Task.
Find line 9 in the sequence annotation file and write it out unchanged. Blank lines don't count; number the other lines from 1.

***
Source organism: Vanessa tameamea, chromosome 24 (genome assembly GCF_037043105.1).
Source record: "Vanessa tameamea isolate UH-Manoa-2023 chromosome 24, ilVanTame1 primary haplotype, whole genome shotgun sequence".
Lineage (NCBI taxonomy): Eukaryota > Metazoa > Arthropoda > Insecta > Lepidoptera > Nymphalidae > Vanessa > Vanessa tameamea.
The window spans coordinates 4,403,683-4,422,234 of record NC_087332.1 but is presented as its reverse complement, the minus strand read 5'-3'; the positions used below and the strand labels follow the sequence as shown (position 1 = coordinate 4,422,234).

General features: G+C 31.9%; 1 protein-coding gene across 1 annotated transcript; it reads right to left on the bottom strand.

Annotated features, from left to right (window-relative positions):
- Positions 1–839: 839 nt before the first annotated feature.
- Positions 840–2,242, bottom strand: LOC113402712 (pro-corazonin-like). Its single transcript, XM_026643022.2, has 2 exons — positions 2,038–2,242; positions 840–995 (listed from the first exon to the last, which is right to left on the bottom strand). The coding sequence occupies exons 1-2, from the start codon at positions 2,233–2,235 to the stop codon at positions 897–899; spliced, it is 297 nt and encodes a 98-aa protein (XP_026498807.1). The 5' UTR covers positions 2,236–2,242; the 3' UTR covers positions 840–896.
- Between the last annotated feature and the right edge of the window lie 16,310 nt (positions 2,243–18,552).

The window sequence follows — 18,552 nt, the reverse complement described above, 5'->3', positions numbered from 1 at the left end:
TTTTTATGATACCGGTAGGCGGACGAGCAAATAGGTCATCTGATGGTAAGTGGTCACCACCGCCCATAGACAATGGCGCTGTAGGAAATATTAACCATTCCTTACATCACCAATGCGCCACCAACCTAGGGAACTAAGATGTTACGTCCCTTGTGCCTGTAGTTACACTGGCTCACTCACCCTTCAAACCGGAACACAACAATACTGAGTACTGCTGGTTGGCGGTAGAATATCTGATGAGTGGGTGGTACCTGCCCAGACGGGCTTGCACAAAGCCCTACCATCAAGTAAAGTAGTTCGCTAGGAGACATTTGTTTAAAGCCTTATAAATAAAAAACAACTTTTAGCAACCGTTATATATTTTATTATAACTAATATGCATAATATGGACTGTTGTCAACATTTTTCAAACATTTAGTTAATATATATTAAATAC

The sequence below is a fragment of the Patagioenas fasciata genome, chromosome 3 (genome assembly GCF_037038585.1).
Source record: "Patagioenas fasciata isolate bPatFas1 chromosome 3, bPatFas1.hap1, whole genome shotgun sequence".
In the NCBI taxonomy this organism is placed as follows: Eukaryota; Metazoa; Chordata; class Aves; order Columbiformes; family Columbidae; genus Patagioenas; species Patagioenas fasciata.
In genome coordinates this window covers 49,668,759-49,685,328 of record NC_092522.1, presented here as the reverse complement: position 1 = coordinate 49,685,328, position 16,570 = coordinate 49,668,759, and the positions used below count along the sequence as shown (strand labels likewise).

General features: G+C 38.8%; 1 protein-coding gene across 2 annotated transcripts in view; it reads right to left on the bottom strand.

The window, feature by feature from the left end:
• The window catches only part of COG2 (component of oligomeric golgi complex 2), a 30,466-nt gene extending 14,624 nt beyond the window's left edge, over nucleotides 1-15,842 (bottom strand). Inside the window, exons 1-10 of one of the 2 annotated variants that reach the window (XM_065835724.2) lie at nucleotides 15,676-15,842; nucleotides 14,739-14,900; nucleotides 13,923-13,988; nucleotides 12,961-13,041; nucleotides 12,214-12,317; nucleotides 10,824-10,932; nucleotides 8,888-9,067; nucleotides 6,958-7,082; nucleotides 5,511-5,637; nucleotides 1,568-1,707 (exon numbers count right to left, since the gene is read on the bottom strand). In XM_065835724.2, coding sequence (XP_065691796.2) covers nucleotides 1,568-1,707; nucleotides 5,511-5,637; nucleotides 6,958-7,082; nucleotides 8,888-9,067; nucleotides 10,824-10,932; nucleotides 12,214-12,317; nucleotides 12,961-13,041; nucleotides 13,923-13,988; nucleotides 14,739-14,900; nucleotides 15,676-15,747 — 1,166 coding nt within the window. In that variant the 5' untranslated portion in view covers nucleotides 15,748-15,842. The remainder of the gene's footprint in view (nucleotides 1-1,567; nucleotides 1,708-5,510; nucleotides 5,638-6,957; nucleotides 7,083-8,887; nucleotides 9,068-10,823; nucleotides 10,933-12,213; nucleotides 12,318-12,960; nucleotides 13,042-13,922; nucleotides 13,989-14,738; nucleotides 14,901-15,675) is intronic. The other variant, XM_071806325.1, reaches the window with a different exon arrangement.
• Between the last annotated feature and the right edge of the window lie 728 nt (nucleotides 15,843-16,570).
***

- Between the last annotated feature and the right edge of the window lie 16,310 nt (positions 2,243–18,552).